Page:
Executive Training for drug policy managers
At the initiative of the Polish Presidency of the Pompidou Group, a new training offering support in drug policy management was launched in 2010. The main objective is to facilitate know-how and build capacities for more effective policy implementation, management and evaluation.
The first pilot training course was co-organised with the Polish National Office of Drug Prevention and took place in Warsaw in May 2010 where some 30 managers from governmental institutions responsible for developing and implementing drug policies or coordinating programme implementation and service delivery were trained. Following its success, the training initiative was to be continued and further developed under the Work programme 2011-2014.
Training outline 2010
Training outline 2011
Training outline 2012
Regional assistance programme in Eastern Europe and Bosnia and Herzegovina on “Drugs in Prisons”
An integrated approach in dealing with the drug problem in Eastern Europe and Bosnia and Herzegovina will not only tackle supply reduction but also take measures in reducing drug demand in prisons. The supply of illicit drugs in prisons, high drug demand and lack of coverage of health services accounts for prisons being a priority area for preventing drug use. The main objective of the project “Preventing Drug Trafficking and Abuse in Prisons
- Extending best practices in Eastern Europe and Bosnia and Herzegovina” is to prevent drug trafficking and improve health in penitentiaries with respect for human rights. The project will further advance the development of strategies of social re-insertion of former drug using inmates in order to reduce recidivism and crime. The promotion of through-care shall sustain drug treatment effort and guarantee continuing care for people entering and leaving the prison.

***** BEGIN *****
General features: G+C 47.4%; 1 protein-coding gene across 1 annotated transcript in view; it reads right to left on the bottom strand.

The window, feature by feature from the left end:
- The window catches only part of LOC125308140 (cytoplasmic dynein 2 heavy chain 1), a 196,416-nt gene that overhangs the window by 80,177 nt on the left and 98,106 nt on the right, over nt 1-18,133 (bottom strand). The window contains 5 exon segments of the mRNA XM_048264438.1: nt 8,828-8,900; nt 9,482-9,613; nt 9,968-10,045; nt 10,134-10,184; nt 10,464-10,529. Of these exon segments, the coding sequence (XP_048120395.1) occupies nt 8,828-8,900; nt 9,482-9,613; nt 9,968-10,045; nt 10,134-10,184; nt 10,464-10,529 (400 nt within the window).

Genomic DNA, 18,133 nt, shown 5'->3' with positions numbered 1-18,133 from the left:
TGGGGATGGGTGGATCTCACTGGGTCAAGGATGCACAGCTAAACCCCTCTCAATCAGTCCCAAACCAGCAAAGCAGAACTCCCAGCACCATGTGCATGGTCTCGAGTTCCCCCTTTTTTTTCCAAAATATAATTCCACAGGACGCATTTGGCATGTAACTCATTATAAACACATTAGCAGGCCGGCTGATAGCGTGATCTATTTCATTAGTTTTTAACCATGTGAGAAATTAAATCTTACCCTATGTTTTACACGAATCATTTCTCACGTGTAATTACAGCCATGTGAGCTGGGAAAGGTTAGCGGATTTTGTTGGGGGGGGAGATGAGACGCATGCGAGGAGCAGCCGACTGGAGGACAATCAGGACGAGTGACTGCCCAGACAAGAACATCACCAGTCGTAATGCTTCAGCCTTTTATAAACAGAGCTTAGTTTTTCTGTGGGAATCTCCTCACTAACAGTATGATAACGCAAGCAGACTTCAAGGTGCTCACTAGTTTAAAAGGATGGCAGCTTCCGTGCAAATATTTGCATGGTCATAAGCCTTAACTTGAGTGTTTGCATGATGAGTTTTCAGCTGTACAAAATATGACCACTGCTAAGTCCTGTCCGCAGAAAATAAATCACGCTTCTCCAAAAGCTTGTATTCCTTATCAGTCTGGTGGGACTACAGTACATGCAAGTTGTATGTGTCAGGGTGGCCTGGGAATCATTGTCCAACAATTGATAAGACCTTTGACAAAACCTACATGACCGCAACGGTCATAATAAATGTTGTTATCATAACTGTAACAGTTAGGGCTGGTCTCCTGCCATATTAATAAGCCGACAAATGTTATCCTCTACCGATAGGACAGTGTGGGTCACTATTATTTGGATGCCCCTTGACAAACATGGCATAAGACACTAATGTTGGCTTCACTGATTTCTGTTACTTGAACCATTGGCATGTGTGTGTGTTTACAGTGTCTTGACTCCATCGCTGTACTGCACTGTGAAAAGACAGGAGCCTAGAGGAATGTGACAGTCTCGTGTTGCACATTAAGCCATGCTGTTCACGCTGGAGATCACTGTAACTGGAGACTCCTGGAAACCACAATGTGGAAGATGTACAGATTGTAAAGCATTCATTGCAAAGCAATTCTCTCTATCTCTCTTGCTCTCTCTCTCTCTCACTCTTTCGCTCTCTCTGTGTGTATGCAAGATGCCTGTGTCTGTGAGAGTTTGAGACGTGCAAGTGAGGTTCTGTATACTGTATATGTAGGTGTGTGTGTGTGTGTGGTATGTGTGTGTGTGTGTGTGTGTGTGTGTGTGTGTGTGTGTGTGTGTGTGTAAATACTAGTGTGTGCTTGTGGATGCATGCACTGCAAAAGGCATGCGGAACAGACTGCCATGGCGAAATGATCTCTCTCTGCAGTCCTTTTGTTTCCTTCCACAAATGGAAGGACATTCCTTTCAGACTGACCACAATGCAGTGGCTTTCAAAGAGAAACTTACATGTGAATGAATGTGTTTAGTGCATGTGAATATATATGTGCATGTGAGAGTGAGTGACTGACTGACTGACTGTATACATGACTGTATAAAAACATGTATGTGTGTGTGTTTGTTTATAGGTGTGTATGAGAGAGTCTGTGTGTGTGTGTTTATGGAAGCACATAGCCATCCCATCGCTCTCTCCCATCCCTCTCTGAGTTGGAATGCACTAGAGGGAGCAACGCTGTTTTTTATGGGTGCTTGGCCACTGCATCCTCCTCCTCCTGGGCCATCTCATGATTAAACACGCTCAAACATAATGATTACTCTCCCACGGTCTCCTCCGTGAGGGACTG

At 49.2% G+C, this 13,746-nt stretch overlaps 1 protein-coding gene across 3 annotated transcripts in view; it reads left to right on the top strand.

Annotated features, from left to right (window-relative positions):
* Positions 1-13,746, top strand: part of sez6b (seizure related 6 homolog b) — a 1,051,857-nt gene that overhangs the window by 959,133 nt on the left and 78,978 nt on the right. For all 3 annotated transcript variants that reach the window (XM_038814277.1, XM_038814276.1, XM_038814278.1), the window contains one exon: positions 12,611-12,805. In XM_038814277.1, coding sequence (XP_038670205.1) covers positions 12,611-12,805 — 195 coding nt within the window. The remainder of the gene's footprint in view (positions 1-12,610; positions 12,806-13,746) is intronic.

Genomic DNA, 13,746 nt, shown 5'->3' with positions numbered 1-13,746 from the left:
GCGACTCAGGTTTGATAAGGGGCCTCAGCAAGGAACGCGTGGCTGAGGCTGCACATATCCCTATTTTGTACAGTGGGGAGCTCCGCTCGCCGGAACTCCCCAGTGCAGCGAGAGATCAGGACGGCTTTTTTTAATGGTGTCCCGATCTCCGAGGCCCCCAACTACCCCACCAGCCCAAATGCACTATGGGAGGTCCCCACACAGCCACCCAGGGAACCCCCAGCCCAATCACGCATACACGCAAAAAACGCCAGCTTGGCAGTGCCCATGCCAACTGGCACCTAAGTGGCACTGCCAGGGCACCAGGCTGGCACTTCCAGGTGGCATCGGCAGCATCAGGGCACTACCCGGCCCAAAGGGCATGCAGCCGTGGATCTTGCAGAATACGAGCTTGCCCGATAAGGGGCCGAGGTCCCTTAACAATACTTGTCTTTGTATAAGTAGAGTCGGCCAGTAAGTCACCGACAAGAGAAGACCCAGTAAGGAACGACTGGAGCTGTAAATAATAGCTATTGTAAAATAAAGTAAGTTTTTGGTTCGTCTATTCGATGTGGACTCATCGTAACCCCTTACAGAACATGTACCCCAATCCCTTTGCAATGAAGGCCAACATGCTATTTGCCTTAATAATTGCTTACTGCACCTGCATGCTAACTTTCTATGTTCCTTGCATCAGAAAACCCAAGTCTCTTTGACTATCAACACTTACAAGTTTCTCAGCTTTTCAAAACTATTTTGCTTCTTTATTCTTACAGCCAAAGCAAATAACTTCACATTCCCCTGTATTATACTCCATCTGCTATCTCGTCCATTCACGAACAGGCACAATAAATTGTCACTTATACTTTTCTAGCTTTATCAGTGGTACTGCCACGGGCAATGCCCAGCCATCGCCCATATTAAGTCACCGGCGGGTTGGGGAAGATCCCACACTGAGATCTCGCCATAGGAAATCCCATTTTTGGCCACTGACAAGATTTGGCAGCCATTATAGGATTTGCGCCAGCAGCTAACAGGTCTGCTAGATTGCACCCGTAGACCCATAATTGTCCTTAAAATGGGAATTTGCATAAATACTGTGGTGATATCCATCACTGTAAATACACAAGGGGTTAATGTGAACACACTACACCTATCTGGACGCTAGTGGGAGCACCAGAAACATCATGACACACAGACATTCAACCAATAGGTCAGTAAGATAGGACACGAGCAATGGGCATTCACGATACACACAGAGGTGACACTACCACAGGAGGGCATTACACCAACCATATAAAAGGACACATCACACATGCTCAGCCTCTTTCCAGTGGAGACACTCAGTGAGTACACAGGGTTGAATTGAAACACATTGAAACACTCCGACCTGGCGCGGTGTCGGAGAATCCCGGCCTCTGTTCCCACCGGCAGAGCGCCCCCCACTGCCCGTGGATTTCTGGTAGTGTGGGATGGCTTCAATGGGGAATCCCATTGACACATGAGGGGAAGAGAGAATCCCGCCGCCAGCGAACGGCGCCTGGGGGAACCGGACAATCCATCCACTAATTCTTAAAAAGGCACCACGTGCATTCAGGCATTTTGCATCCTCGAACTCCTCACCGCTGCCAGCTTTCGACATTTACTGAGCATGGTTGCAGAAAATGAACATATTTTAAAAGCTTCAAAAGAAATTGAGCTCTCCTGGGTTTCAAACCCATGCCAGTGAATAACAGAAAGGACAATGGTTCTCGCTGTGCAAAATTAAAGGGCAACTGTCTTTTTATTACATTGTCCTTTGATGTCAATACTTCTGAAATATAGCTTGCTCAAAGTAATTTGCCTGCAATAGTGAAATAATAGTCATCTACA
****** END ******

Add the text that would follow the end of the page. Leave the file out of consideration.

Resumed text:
Project outline for a regional conference
Preventing Drug Trafficking and Abuse in Prisons in the Republic of Moldova
Preventing Drug Trafficking and Abuse in Prisons in Romania (to come)
Preventing Drug Trafficking and Abuse in Prisons in Ukraine (to come)
Preventing Drug Trafficking and Abuse in Prisons in Bosnia and Herzegovina (to come)
Training and assistance in the framework of the Mediterranean network for co-operation on drugs and addictions (MedNET)
A series of training seminars on opiate substitution treatment, drug users care, conception, implementation and evaluation projects have taken place in Algeria, Morocco and Lebanon. Training also took place in the field of law enforcement in Algeria and Lebanon. More recently, projects have been carried out in Lebanon and Egypt on the evaluation of drug users needs in terms of treatment which will require further training for the medical staff. Regular training of the medical staff working in newly set up treatment
centres is also conducted with the introduction of University diplomas in addictology in Morocco. A similar diploma should also be proposed in 2012 in Tunisia.
More information on the Mediterranean Network (MedNET)
MedNET country by country co-operation report
Training course on qualitative drug research
The aim of this course which is financed by the Pompidou Group and co-organised with ESSD
(European Society for Social Drug Research) is to enable young researchers to expand their
knowledge and abilities concerning qualitative drug research and provide them with some proficiency
in communicating research finding to agencies and policy makers. The first two editions took place in Amsterdam in August 2008 and 2009.
Training of parents, educators and NGO representatives to prevention
In 2007-2008,the Pompidou Group organised five 5-days seminars on life skills methodology for over 150 representatives
of NGOs, educators and social workers in the City of Zaporozhye, Ukraine with the aim to adopt this approach
to the context of prevention work in the entire country. Similar programmes are planned for Bulgaria,
Georgia, Lithuania and Romania.
Egypt Round Table
Annual Precursors Meeting
2nd meeting of the Expert Group on “Possible adverse
effects and associated cost of drug control policies”